When in Rio – part Seis – The Bullied Cacti in Jardim Botanico


Dutch:[looks up in awareness] He’s using the trees. – Predator.

The Rio de Janeiro Botanical Garden or Jardim Botânico is located at the Jardim Botanic district in the “Zona Sul” (South Zone) of Rio de Janeiro. Long roots, some big enough to sit on, are allowed to crawl through the park with impunity. Man-carved pathways run serpentine up the hills and then narrow to meandering slopes and waterfalls. Collectively we get lost, a running theme for the holiday. There’s a whole corner of the park dedicated to cacti and succulents. Most run tall, muscular, have a menace about them. However one cactus looked like it’s had all the jam taken from it’s doughnut. It had clearly been bullied by the other cacti and with it’s shrivelled self esteem, it drooped flaccidly other the rock face like Ron Jeremy’s wong in it’s refractory period. ‘Don’t look at me,‘ it cried. ‘Please don’t look at me.’


I’ve spent the best part of six days in the girls slipstream. I’ll stop to take a picture of a lamppost or something equally irrelevant, when I look up the girls are 200 yards up the street, or half way up a mountain. No doubt in my mind if this was war, and I got shot in the leg, they’d either leave me for dead or better yet, finish me off.


We hit the Future Arena in Olympic Park and watched some Handball. In my mind this isn’t a real sport, the girls unanimously agree it’s better than soccer. That’s women for you. I sneer sardonically, but sheath my tongue. Pick your battles Pedro, I sigh. Nobody knows the rules to Handball, not even the people that play it. I imagine the guys that weren’t cut out for Rugby, not tall enough for Basketball, found solace in Handball. But regardless of what I think, it was cheered on emphatically. None more so than a Slovenian woman next to me who was losing her shit, biting her nails down to the quick as the game approached it’s finality.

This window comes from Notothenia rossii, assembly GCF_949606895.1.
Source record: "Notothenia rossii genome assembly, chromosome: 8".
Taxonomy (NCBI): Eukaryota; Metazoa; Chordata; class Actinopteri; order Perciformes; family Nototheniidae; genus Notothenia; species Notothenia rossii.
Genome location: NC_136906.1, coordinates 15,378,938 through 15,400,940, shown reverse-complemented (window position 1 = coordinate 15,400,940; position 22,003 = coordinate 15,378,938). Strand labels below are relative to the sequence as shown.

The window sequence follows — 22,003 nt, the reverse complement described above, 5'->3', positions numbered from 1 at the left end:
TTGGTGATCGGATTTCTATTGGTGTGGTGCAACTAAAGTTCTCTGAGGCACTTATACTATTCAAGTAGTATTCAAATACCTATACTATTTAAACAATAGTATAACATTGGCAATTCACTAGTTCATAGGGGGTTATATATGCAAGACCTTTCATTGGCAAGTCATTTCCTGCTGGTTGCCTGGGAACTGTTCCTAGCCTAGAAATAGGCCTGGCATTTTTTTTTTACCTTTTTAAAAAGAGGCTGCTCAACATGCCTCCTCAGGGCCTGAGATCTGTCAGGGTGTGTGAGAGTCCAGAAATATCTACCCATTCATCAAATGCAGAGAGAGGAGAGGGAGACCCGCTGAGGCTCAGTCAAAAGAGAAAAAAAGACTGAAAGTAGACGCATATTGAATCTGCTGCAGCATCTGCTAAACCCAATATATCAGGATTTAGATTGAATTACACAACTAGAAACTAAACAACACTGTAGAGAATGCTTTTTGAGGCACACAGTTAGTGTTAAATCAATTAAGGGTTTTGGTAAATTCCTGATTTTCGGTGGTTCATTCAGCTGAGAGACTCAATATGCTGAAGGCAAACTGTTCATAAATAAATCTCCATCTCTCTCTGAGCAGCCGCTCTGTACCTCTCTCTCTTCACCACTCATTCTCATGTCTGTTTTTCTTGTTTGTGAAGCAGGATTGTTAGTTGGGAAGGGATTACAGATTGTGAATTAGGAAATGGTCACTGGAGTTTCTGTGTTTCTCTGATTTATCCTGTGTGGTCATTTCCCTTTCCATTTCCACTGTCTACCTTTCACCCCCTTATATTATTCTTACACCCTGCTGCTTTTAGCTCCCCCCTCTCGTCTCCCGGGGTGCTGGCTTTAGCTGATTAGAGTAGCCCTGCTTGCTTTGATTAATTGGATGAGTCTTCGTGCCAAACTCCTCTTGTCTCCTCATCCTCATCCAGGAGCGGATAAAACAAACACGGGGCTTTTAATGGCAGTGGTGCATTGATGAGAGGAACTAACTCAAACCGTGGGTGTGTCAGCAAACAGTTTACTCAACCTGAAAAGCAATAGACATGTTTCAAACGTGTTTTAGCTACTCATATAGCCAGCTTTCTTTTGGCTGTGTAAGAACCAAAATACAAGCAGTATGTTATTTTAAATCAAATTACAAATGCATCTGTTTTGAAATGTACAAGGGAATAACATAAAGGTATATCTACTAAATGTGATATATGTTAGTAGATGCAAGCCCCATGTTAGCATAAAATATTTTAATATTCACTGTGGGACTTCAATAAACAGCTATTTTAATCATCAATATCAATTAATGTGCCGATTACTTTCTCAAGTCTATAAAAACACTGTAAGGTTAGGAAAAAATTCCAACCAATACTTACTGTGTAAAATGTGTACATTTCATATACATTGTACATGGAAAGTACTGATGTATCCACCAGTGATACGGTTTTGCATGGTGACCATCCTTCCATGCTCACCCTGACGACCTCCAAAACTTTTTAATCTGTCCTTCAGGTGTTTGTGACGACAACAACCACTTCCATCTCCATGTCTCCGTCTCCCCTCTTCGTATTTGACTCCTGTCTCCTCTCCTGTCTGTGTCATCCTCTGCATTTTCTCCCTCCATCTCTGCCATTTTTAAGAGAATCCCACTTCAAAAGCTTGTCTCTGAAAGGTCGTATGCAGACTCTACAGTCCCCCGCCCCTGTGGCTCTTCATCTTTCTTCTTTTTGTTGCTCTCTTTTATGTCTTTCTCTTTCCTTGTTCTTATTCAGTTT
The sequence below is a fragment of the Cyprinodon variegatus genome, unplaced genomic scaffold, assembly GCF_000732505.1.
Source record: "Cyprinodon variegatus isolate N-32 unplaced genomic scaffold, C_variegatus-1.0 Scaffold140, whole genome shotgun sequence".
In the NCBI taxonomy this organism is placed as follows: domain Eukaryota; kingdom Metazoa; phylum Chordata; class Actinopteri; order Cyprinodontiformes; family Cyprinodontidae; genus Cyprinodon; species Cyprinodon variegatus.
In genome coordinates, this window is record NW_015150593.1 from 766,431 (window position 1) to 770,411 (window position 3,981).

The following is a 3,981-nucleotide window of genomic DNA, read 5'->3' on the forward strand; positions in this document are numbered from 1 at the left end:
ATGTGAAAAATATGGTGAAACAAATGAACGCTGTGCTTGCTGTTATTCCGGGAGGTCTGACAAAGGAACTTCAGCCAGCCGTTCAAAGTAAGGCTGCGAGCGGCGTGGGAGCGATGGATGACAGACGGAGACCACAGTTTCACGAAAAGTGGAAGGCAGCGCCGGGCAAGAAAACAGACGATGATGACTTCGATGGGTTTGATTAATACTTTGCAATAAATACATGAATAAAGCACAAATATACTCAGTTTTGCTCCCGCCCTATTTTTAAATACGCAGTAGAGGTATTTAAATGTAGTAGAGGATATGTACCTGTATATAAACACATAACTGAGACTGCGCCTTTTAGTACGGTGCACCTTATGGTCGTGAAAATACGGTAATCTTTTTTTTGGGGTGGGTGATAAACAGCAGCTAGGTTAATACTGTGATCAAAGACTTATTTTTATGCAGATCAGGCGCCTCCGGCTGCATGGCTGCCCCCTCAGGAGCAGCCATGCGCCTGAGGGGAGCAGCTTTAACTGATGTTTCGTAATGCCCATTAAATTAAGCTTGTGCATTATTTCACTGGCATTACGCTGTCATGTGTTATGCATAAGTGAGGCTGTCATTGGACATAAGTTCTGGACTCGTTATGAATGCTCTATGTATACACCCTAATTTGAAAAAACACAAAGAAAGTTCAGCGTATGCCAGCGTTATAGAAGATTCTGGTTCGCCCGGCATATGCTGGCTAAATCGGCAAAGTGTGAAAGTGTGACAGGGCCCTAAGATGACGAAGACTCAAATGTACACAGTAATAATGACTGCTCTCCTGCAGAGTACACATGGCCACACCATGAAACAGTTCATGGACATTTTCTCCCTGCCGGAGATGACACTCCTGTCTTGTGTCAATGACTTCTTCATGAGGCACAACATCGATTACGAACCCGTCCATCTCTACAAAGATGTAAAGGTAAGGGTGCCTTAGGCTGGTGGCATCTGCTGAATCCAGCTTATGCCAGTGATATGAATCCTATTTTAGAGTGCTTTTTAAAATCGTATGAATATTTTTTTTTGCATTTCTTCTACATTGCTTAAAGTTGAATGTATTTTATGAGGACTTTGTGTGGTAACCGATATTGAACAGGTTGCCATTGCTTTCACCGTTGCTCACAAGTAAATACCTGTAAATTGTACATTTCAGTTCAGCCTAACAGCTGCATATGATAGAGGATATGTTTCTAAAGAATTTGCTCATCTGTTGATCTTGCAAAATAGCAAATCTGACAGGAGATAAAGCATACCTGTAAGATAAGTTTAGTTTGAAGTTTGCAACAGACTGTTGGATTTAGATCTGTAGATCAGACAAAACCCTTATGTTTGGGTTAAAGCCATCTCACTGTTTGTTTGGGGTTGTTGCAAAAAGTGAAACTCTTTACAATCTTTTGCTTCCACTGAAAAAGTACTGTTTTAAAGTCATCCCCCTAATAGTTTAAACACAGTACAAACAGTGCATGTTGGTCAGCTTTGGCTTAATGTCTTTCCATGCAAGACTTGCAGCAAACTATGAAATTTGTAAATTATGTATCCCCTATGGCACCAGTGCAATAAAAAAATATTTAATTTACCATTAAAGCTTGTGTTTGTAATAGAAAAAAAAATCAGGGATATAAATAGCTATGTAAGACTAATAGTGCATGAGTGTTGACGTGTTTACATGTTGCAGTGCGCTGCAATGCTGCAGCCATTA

In the evening we hit Fago De Paco. The waiters came round dressed like Morris dancers armed with machetes and carved meat straight off the skewer onto our plates. Insane, great business model. No waiting for food, nothing lost in translation, ‘you want this?’ (Thumbs up, thumbs down, done).






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